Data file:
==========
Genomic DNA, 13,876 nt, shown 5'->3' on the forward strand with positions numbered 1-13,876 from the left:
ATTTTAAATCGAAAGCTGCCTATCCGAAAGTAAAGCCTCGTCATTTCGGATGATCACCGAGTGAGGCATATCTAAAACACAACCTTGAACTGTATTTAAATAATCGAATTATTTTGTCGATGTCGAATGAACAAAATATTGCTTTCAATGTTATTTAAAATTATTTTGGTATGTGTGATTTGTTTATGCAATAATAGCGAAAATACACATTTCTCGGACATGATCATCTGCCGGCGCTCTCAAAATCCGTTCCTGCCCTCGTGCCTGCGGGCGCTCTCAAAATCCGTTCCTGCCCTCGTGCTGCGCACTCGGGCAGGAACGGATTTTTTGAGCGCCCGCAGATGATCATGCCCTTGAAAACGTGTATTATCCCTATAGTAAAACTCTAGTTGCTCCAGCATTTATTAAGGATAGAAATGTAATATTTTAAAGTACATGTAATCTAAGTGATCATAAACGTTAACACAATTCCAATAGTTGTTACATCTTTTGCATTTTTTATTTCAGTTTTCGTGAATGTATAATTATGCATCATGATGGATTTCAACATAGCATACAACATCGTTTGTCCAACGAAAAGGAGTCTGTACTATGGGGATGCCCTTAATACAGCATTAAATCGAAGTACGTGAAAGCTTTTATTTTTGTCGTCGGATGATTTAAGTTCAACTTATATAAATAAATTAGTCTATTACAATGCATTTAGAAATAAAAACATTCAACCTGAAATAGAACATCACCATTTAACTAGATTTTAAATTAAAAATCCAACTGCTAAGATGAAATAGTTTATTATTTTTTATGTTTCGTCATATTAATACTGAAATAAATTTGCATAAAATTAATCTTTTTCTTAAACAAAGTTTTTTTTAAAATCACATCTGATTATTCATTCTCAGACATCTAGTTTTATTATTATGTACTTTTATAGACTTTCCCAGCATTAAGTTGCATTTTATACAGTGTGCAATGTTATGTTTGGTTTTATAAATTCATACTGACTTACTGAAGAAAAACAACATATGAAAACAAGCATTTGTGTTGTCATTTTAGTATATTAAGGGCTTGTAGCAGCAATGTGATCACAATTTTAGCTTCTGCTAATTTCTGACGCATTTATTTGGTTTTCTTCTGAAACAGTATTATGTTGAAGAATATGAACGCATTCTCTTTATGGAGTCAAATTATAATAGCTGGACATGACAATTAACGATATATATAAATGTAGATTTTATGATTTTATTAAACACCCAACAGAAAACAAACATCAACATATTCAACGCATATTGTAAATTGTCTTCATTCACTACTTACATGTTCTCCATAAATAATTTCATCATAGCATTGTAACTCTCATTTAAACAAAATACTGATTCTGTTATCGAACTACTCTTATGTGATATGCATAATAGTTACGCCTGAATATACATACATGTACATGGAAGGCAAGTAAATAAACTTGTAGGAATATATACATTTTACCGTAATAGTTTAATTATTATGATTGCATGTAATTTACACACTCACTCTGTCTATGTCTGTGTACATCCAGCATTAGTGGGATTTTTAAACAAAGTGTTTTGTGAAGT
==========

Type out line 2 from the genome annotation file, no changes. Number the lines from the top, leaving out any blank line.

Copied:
ATTTTAAATCGAAAGCTGCCTATCCGAAAGTAAAGCCTCGTCATTTCGGATGATCACCGAGTGAGGCATATCTAAAACACAACCTTGAACTGTATTTAAATAATCGAATTATTTTGTCGATGTCGAATGAACAAAATATTGCTTTCAATGTTATTTAAAATTATTTTGGTATGTGTGATTTGTTTATGCAATAATAGCGAAAATACACATTTCTCGGACATGATCATCTGCCGGCGCTCTCAAAATCCGTTCCTGCCCTCGTGCCTGCGGGCGCTCTCAAAATCCGTTCCTGCCCTCGTGCTGCGCACTCGGGCAGGAACGGATTTTTTGAGCGCCCGCAGATGATCATGCCCTTGAAAACGTGTATTATCCCTATAGTAAAACTCTAGTTGCTCCAGCATTTATTAAGGATAGAAATGTAATATTTTAAAGTACATGTAATCTAAGTGATCATAAACGTTAACACAATTCCAATAGTTGTTACATCTTTTGCATTTTTTATTTCAGTTTTCGTGAATGTATAATTATGCATCATGATGGATTTCAACATAGCATACAACATCGTTTGTCCAACGAAAAGGAGTCTGTACTATGGGGATGCCCTTAATACAGCATTAAATCGAAGTACGTGAAAGCTTTTATTTTTGTCGTCGGATGATTTAAGTTCAACTTATATAAATAAATTAGTCTATTACAATGCATTTAGAAATAAAAACATTCAACCTGAAATAGAACATCACCATTTAACTAGATTTTAAATTAAAAATCCAACTGCTAAGATGAAATAGTTTATTATTTTTTATGTTTCGTCATATTAATACTGAAATAAATTTGCATAAAATTAATCTTTTTCTTAAACAAAGTTTTTTTTAAAATCACATCTGATTATTCATTCTCAGACATCTAGTTTTATTATTATGTACTTTTATAGACTTTCCCAGCATTAAGTTGCATTTTATACAGTGTGCAATGTTATGTTTGGTTTTATAAATTCATACTGACTTACTGAAGAAAAACAACATATGAAAACAAGCATTTGTGTTGTCATTTTAGTATATTAAGGGCTTGTAGCAGCAATGTGATCACAATTTTAGCTTCTGCTAATTTCTGACGCATTTATTTGGTTTTCTTCTGAAACAGTATTATGTTGAAGAATATGAACGCATTCTCTTTATGGAGTCAAATTATAATAGCTGGACATGACAATTAACGATATATATAAATGTAGATTTTATGATTTTATTAAACACCCAACAGAAAACAAACATCAACATATTCAACGCATATTGTAAATTGTCTTCATTCACTACTTACATGTTCTCCATAAATAATTTCATCATAGCATTGTAACTCTCATTTAAACAAAATACTGATTCTGTTATCGAACTACTCTTATGTGATATGCATAATAGTTACGCCTGAATATACATACATGTACATGGAAGGCAAGTAAATAAACTTGTAGGAATATATACATTTTACCGTAATAGTTTAATTATTATGATTGCATGTAATTTACACACTCACTCTGTCTATGTCTGTGTACATCCAGCATTAGTGGGATTTTTAAACAAAGTGTTTTGTGAAGT